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Assessment of the psychometric properties and refinement of the Health and Self-Management in Diabetes Questionnaire (HASMID)
The Health And Self-Management In Diabetes (HASMIDv1) questionnaire consists of eight attributes, four about quality of life, and four about self-management. The overall aim of this study was to rigorously examine the psychometric properties of the HASMIDv1 questionnaire. The study had two phases: Phase 1 concerned the identification of any items of the HASMIDv1 questionnaire that may require rewording and deriving alternative and any additional items; Phase 2 concerned the assessment of the psychometric properties of the HASMIDv1 questionnaire in a large observational survey of people with diabetes using two methods of administration (online and postal).
This discussion paper describes initial findings of a qualitative study exploring patients’ experiences (including signs, symptoms and impacts) of living with five common vascular diseases; peripheral arterial disease, carotid artery disease, abdominal aortic aneurysm, varicose veins and venous leg ulcers.
This study provides a unique overview of the five conditions, and has allowed for the similarities and differences of patient experiences to be explored. The findings are relevant to both clinicians and the NHS, and have provided a starting point for the development of a PROM for use with vascular patients.
R Duncan, E Lumley, A Tod, J Hughes, S Palfreyman, G Jones, S Nawaz, J Michaels
Optimising the cost effectiveness of repeated FIT screening and screening strategies combining bowel scope and FIT screening
A ScHARR report commissioned by the UK National Screening Committee (NSC) to consider the cost-effectiveness and endoscopy capacity requirements of a variety of different screening options incorporating faecal immunochemical testing (FIT) and bowel scope (BS) within the Bowel Cancer Screening Programme (BCSP).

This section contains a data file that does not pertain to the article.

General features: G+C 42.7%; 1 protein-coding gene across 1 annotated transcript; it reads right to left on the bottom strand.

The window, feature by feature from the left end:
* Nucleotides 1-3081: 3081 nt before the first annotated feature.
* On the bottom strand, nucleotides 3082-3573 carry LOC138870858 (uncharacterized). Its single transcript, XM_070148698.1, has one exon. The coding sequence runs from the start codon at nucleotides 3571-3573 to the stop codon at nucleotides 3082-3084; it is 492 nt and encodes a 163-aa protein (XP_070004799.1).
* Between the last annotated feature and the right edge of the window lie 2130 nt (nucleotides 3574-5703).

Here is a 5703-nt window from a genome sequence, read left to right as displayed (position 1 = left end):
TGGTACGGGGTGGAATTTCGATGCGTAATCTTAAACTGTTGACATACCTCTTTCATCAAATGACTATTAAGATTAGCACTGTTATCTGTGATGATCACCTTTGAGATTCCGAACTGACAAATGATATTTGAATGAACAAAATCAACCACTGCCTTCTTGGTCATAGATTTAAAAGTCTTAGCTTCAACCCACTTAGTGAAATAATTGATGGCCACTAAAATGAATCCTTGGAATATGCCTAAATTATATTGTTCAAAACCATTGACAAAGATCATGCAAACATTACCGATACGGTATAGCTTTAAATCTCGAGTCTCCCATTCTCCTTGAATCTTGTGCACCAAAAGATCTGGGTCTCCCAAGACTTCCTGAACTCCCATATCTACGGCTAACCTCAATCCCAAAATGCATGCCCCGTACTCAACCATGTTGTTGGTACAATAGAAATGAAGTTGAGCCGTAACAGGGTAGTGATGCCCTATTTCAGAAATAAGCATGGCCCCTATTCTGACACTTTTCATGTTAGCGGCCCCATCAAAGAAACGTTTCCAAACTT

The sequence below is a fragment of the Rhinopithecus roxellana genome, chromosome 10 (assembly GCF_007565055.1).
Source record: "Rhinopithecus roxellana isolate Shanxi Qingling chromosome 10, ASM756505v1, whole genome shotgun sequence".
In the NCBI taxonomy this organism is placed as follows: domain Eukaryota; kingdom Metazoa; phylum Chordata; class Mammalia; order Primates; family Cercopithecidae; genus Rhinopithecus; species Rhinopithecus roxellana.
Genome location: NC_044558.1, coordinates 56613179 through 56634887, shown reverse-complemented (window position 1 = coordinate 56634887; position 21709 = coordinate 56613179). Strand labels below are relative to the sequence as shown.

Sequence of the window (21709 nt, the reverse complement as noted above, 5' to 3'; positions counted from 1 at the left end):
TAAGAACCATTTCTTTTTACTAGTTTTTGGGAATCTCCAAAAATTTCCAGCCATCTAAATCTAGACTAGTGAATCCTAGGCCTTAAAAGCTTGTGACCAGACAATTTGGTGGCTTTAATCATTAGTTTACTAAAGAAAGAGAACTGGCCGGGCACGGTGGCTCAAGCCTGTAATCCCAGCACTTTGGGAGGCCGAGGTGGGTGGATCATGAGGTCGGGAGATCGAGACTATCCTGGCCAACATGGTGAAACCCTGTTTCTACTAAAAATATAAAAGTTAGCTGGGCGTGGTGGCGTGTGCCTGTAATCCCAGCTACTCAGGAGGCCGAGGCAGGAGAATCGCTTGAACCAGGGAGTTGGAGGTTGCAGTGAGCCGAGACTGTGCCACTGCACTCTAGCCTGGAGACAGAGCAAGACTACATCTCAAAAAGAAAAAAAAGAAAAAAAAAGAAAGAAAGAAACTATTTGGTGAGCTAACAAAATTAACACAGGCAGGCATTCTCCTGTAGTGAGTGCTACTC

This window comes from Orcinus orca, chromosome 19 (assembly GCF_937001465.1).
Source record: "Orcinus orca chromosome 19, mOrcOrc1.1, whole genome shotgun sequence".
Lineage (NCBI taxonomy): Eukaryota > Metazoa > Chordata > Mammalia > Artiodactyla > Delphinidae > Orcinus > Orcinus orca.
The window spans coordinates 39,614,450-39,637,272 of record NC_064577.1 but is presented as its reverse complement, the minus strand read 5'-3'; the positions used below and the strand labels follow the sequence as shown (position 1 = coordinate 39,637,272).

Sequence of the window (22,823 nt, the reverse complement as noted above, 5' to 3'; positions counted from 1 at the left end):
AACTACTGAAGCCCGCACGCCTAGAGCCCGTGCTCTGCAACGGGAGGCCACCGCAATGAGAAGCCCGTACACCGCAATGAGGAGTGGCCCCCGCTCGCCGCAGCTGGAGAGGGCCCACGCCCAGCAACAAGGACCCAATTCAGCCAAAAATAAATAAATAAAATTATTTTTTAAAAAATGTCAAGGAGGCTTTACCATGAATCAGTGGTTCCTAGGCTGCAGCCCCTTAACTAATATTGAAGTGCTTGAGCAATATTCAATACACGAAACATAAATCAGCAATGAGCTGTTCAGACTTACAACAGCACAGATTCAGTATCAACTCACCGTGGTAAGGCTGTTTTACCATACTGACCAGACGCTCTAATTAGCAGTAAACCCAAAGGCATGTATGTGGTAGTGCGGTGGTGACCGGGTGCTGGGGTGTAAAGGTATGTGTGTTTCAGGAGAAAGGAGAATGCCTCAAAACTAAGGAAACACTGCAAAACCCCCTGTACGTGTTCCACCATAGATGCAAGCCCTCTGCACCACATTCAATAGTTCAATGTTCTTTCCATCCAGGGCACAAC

S Whyte, C Thomas, B Kearns, M Webster, J Chilcott
Rapid reviews are of increasing importance within health technology assessment (HTA) due to the need for timely evidence to underpin the assessment of new technologies. A team in ScHARR have developed a decision tool for reviewers to use to select the most appropriate rapid review approaches for HTA. This paper presents the protocol for a Delphi study to validate the decision tool.
Eva Kaltenthaler, Katy Cooper, Marrissa Martyn St James, Abdullah Pandor, Ruth Wong
This paper presents two studies exploring the latent structure of item sets used in the development of the Recovering Quality of Life mental health outcome measures: ReQoL-10 and ReQoL-20.
A Keetharuth, M Barkham, J B Bjorner, J Browne, T Croudace, and J Brazier
Integrating Qualitative and Quantitative Data in the Development of Outcome Measures: The Case of the Recovering Quality of Life (ReQoL) Measures in Mental Health Populations
This paper reports in detail a novel approach of combining qualitative and quantitative evidence that was used in the development of the Recovering Quality of Life (ReQoL) measures.
A Keetharuth, E Taylor Buck, C Acquadro, K Conway, J Connell, M Barkham, J Carlton, T Ricketts, R Barber and J Brazier
The importance of content and face validity in instrument development: Lessons learnt from service users when developing the Recovering Quality of Life Measure (ReQoL)
This paper emphasises the importance of conducting face validity interviews with service users and reports the key themes of what should be considered in measure development using the development of the Recovering Quality of Life (ReQoL) measures as an example. This is often a stage in measure development that is not reported in detail.
J Connell, J Carlton, A Grundy, E Taylor Buck, A Keetharuth, T Ricketts, M Barkham, D Robotham, D Rose, and J Brazier
The "Reappraisal of the options for colorectal cancer screening report" is a substantial update to the "Option appraisal of population-based colorectal cancer screening programmes in England" (Tappenden et al. 2007). It includes a significant development in modelling methodology, and incorporation of data from (1)the first two rounds of the England gFOBT BCSP, (2) a large randomized UK trial of FS for ages 55 to 64 years, and (3) further data on the immunochemical FOBT (iFOBT).
S Whyte, J Chilcott, K Cooper, M Essat, J Stevens, R Wong, N Kalita
Causal inference for long-term survival in randomised trials with treatment switching: Should re-censoring be applied when estimating counterfactual survival times?